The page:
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About this Publication
Title
Lung Cancer Deaths in the National Lung Screening Trial Attributed to Nonsolid Nodules.
Pubmed ID
27378239 (View this publication on the PubMed website)
Publication
Radiology. 2016 Jul; Pages 152333
Authors

Yip R, Yankelevitz DF, Hu M, Li K, Xu DM, Jirapatnakul A, Henschke CI

Abstract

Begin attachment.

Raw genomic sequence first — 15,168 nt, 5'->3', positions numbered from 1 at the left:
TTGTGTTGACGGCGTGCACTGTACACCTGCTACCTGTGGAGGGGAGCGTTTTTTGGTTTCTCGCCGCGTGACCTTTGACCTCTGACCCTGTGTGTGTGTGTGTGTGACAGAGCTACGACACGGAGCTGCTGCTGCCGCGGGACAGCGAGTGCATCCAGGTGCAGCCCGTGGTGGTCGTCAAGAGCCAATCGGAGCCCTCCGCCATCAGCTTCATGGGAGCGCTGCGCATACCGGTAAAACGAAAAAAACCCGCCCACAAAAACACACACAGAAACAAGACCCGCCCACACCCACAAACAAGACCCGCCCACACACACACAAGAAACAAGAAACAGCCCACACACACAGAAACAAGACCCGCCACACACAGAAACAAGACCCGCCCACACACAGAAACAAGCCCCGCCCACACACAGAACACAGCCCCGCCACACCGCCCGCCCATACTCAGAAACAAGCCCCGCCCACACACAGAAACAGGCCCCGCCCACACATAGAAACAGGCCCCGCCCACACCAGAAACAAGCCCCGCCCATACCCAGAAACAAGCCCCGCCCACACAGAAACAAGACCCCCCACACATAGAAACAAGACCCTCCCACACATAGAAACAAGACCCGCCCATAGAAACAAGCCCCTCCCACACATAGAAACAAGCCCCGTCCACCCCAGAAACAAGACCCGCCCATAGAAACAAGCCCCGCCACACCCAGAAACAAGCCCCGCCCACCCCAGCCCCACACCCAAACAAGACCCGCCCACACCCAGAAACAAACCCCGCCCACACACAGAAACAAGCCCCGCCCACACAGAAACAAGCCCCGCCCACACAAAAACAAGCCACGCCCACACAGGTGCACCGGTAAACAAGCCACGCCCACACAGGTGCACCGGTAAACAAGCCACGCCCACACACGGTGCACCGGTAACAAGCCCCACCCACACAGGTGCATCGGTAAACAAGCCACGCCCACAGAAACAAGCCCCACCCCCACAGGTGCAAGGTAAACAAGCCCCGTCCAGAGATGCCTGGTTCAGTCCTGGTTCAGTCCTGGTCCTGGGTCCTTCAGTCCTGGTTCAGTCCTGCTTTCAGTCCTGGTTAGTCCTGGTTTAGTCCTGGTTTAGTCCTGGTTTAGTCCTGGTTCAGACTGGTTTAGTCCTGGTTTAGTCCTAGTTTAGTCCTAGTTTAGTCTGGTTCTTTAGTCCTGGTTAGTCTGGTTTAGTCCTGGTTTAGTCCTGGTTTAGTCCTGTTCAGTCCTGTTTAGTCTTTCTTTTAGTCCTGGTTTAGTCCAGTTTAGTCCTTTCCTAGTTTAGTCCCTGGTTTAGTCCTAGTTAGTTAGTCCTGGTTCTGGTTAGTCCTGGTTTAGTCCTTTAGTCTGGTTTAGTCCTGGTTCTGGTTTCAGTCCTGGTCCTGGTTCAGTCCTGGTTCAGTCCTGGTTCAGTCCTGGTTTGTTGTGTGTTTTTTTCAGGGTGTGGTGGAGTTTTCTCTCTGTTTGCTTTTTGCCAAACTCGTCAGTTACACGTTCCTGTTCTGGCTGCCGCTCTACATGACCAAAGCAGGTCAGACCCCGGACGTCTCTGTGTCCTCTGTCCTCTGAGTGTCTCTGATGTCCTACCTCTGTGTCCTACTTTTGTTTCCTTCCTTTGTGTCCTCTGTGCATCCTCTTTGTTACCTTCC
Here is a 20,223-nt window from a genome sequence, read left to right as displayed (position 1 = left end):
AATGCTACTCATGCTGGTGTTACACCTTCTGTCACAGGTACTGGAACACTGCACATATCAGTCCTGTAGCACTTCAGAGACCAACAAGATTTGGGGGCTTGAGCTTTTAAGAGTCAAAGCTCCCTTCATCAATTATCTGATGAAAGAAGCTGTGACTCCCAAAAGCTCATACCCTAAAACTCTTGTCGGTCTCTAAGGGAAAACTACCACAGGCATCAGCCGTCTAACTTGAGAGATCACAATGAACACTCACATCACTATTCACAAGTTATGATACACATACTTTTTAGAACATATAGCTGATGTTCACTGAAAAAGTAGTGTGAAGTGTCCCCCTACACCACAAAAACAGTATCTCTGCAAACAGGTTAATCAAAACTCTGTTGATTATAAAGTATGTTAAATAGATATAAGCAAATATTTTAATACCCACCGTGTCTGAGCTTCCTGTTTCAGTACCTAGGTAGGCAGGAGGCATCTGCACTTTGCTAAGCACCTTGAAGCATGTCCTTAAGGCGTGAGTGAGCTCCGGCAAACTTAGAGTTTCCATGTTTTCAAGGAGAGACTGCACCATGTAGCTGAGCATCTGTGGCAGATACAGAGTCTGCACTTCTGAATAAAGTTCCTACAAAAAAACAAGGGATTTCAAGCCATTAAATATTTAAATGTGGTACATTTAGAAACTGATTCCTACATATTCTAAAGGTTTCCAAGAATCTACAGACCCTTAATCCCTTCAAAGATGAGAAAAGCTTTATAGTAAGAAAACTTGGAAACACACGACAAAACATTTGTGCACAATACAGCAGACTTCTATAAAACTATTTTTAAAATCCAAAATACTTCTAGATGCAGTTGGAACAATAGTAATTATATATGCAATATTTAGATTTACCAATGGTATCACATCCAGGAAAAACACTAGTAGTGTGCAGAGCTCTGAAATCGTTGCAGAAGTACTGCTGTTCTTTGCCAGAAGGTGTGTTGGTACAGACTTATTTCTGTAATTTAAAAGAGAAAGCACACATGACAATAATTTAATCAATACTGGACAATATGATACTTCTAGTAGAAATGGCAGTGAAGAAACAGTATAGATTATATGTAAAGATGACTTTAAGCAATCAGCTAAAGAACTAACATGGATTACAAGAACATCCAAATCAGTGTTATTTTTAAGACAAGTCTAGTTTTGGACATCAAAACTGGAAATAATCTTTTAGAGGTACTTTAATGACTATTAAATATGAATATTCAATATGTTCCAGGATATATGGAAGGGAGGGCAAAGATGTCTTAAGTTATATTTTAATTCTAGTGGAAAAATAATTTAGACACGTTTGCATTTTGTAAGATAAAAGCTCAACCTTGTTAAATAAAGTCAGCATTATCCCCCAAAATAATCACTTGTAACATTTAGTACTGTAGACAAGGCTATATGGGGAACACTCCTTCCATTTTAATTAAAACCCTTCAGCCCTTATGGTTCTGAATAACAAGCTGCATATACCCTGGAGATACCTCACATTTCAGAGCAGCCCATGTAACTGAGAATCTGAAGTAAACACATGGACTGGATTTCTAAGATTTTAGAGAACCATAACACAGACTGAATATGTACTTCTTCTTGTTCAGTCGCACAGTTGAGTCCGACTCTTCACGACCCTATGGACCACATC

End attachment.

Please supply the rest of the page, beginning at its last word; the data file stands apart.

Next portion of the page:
Purpose To validate the recommendation of performing annual follow-up of nonsolid nodules (NSNs) identified by computed tomographic (CT) screening for lung cancer, all cases of lung cancer manifesting as NSN in the National Lung Screening Trial (NLST) were reviewed. Materials and Methods Institutional review board and informed consent were waived for this study. The NLST database was searched to identify all participants with at least one NSN on CT scan with lung cancer as the cause of death (COD) documented by the NLST endpoint verification process. Among the 26 722 participants, 2534 (9.4%) had one or more NSNs, and lung cancer as the COD occurred for 48 participants. On review, 21 of the 48 patients had no NSN in the cancerous lobe, which left 27 patients whose CT scans were reviewed by four radiologists: Group A (n = 12) were cases of lung cancer as the COD because of adenocarcinoma, and group B (n = 15) were cases of lung cancer as the COD because of other cell types. Frequency of lung cancer as the COD because of NSN and the time from randomization to diagnosis within these groups was determined. Results Six of the 12 patients in group A had no NSN in the cancerous lobe whereas the remaining six patients had a dominant solid or part-solid nodule in the lobe that rapidly grew in four patients, was multifocal in one patient, and had a growing NSN in one patient in whom diagnosis was delayed for over 3 years. Five of the 15 patients in group B had no NSN, and for the remaining 10 patients, lung cancer as the COD was not because of NSN. Conclusion It seems unlikely that patients with lung cancer as the COD occurred with solitary or dominant NSN as long as annual follow-up was performed. This lends further support that lung cancers that manifest as NSNs have an indolent course and can be managed with annual follow-up. © RSNA, 2016.

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